I could mention our role as branches of the vine. I could also refer to the parable of mustard seeds or the weeds which grow up among the wheat. I could refer to the fruits of the Holy Spirit, too.
There’s so much rich imagery about harvest and growth and the price of neglect in the Bible. I really do love it, but my modern takeaway isn’t some primordial ode to the divine feminine, nor is it partial only to my Catholic upbringing. I’m talking about something innate to every womanly body.
We try to subvert or reinterpret natural truth, and it’s often to our detriment as a species. The kind of misconceptions we carry about our bodies is due to a myriad of maladies. Most often, it starts with a disorder untraceable beyond the subatomic—it’s of soul stuff.
So much of today’s world pretends to protect when it poisons from within, a wolf among sheep, weeds among the wheat. I mentioned earlier how I experienced incomplete love from the men who used me. I’m not blameless here. I want to state that I returned the incomplete love I offered.
Most of the time, I didn’t see the love as incomplete, but hindsight reveals much. What I chose to do in my past relationships didn’t feel like use. We were happy and enjoyed what we shared, no matter how small and incomplete it was.
The world tells us, guides and molds us into believing that we should settle for less. And when we have the truest good in our lives, less really is more. But most of the time, we supplement what we settle for because it falls short of the truest good.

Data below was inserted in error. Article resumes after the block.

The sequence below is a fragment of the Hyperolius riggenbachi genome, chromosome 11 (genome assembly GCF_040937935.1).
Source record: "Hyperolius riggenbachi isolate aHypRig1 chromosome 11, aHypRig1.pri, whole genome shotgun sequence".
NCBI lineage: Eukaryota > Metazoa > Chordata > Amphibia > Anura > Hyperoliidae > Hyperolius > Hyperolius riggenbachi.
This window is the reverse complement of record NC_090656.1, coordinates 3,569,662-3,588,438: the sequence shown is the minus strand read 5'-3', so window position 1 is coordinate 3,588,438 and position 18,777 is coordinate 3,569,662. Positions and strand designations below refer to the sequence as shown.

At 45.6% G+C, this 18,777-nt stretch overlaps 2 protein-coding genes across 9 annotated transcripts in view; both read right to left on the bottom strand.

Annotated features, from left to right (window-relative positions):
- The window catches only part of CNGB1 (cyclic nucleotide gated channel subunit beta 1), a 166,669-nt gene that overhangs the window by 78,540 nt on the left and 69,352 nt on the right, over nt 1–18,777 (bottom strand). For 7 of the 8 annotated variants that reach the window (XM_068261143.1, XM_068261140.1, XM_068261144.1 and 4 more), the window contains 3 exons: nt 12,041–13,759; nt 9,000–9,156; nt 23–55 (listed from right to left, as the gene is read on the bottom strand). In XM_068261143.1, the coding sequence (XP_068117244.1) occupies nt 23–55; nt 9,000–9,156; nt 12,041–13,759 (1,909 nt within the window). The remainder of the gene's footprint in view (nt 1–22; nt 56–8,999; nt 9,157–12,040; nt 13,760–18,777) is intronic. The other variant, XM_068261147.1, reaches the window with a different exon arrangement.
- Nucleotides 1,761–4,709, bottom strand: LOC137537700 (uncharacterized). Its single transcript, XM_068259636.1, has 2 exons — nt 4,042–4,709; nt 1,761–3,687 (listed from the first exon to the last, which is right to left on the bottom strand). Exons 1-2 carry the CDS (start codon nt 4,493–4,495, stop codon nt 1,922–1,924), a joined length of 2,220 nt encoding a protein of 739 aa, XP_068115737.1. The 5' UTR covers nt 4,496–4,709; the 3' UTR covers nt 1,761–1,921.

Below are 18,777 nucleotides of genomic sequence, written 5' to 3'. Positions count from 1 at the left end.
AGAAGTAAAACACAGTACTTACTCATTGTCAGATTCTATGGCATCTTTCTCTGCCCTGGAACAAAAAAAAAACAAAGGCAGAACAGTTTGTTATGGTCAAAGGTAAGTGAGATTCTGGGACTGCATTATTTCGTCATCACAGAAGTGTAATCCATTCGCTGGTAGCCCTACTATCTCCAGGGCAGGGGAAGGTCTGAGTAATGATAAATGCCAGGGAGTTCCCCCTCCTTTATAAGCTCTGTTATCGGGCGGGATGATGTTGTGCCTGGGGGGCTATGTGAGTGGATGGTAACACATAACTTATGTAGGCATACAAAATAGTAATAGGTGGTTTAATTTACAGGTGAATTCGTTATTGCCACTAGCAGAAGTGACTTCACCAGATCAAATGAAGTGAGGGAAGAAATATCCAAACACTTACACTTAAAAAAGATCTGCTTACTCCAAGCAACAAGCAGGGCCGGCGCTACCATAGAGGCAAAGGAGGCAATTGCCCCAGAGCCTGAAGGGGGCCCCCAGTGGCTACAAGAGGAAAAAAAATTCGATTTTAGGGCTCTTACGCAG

We’re so incredibly gifted at lying to ourselves, at deluding ourselves into believing in an illusion of abundance. But the truest, most beautiful things are unicorns in gardens. They’re the cliched flower sprouting out of concrete. These things are often buried amongst the weeds, rarely standing out as the legendary things they are.
I’ve written before about taking time to look for these things. I’ve written of building the mindset, skills, and virtue to see and hear these things. I’ve written of appreciating everything for the golden moment it may be, and still I cannot see.
Still, I remain blind and ignorant to so much of what I try to see. It’s one of many reasons I find the notion of revisiting the past so healthy (assuming it’s not for self-blame or idealistic malingering).
I find my retrospections a consistent form of enlightenment, largely when they’re fertilized by sources outside my garden. For instance, pressed flowers may be the memories we choose to keep. The beauty isn’t the same as it once was; the life essence dried up.
But there’s still a beauty present, albeit a different one. The lingering scent of what once was intoxicates, all the same, a nostalgic perfume. And the blooms pulled from our garden hearts depend on how well we tend them.
Despite what modernity shouts at the tops of its lungs, there is strength in silence and patience. As a strong-willed woman, I struggle with this. Many of my peers fight this, too, seeing it as timidity, sexism, denial of agency, and worse.
But if we’re too busy yelling for attention, who’s ear do we draw? I don’t want to scream my throat raw to capture anyone’s attention. I may be loud, but it’s from my love of life (and a natural ability to project).
The garden of the heart must not harden into fallow ground, despite what fear and doubt and delusion demand. More than ever, we women must embrace our virtue. We must create a place of calm within to weather the maddening world outside.
If we neglect our gifts, our strengths, we neglect those we dream of one day loving. I say this for myself as much as any women who read this. This simple truth shouldn’t be controversial, yet some would deem it as such.
The truth is hard to accept, even once recognized. Acceptance means actions of sacrifice, change, and vulnerability. It means no more hiding in the quiet, cozy comforts of naivete and immaturity.